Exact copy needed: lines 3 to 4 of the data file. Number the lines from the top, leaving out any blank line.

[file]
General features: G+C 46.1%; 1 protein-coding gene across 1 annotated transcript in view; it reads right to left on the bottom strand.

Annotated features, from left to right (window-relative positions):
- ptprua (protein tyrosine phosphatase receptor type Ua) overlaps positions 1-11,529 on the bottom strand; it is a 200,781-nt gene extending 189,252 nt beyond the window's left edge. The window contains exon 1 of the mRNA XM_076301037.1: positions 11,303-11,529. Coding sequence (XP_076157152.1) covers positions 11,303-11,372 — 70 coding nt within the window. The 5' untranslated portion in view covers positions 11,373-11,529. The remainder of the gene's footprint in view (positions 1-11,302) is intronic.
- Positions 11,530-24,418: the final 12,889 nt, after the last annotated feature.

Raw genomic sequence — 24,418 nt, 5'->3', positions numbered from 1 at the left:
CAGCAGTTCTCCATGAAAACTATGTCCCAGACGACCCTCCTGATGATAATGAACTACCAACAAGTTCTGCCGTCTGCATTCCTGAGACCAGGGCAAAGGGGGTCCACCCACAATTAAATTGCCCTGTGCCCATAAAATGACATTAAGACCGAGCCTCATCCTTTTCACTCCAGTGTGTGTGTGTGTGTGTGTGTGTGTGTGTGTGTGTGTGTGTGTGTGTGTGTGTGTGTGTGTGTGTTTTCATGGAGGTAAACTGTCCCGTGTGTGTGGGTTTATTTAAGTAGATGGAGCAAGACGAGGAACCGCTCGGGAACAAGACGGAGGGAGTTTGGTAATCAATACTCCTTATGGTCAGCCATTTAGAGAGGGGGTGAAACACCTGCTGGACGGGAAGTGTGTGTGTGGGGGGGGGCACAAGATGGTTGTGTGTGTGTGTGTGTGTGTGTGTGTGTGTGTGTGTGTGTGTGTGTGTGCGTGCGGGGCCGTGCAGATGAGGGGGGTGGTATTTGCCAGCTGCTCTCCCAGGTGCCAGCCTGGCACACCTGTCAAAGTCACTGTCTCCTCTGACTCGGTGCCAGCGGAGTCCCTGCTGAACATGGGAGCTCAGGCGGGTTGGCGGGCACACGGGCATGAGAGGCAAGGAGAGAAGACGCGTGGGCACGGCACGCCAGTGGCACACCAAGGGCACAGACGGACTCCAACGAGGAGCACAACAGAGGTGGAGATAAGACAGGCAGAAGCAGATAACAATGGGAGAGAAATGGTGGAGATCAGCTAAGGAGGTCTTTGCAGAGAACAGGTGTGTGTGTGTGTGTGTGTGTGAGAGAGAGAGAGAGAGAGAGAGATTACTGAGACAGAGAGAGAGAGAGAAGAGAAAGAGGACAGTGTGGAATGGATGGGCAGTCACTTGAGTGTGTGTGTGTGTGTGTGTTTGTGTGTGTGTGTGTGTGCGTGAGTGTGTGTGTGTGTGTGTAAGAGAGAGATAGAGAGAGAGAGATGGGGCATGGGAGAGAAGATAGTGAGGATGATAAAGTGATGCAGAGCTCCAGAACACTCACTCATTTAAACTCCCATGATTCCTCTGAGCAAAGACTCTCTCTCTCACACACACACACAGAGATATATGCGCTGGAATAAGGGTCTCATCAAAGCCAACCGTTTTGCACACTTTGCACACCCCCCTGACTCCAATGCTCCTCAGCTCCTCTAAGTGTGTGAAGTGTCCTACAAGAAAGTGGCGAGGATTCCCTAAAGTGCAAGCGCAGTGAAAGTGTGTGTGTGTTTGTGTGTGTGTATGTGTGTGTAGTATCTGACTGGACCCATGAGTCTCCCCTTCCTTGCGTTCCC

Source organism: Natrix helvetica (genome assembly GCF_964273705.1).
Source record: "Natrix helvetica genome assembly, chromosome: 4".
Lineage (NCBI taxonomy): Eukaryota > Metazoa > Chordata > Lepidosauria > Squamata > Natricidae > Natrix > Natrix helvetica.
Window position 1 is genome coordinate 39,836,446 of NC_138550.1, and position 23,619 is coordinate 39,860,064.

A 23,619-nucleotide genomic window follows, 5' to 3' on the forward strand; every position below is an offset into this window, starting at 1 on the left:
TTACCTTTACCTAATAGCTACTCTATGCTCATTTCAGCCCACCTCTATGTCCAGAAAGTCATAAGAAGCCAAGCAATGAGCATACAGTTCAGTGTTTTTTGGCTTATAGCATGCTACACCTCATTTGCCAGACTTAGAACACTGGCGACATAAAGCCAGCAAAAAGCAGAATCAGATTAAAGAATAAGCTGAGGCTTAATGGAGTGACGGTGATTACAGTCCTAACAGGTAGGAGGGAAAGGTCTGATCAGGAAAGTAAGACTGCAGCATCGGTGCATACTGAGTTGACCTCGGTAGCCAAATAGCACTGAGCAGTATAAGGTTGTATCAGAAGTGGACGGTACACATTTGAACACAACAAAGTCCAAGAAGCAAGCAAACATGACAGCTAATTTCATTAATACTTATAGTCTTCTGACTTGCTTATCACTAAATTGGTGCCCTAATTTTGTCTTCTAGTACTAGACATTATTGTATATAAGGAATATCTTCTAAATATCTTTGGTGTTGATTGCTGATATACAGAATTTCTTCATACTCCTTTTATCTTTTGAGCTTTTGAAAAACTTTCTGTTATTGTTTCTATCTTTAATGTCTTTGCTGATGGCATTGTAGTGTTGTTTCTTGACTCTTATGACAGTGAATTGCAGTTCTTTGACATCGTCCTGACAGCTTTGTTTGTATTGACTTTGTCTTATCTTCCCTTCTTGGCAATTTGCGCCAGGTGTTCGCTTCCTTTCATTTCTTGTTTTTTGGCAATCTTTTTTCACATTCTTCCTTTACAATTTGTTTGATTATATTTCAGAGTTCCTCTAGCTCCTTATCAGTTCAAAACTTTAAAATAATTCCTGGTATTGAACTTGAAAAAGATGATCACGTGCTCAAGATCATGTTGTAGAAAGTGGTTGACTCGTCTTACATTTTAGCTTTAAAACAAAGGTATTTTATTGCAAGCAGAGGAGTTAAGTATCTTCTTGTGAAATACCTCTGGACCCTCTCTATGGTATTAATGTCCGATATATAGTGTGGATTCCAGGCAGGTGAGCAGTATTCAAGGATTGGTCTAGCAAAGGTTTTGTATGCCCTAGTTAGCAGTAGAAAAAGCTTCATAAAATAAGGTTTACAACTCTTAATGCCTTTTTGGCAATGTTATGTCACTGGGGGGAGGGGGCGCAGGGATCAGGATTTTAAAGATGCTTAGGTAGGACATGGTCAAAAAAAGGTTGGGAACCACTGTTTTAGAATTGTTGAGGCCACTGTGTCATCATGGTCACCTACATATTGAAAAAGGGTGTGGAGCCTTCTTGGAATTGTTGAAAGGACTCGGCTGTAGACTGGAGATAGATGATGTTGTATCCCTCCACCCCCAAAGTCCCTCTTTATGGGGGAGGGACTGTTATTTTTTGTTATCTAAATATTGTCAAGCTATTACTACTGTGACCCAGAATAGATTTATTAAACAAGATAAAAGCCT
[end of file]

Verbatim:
- ptprua (protein tyrosine phosphatase receptor type Ua) overlaps positions 1-11,529 on the bottom strand; it is a 200,781-nt gene extending 189,252 nt beyond the window's left edge. The window contains exon 1 of the mRNA XM_076301037.1: positions 11,303-11,529. Coding sequence (XP_076157152.1) covers positions 11,303-11,372 — 70 coding nt within the window. The 5' untranslated portion in view covers positions 11,373-11,529. The remainder of the gene's footprint in view (positions 1-11,302) is intronic.
- Positions 11,530-24,418: the final 12,889 nt, after the last annotated feature.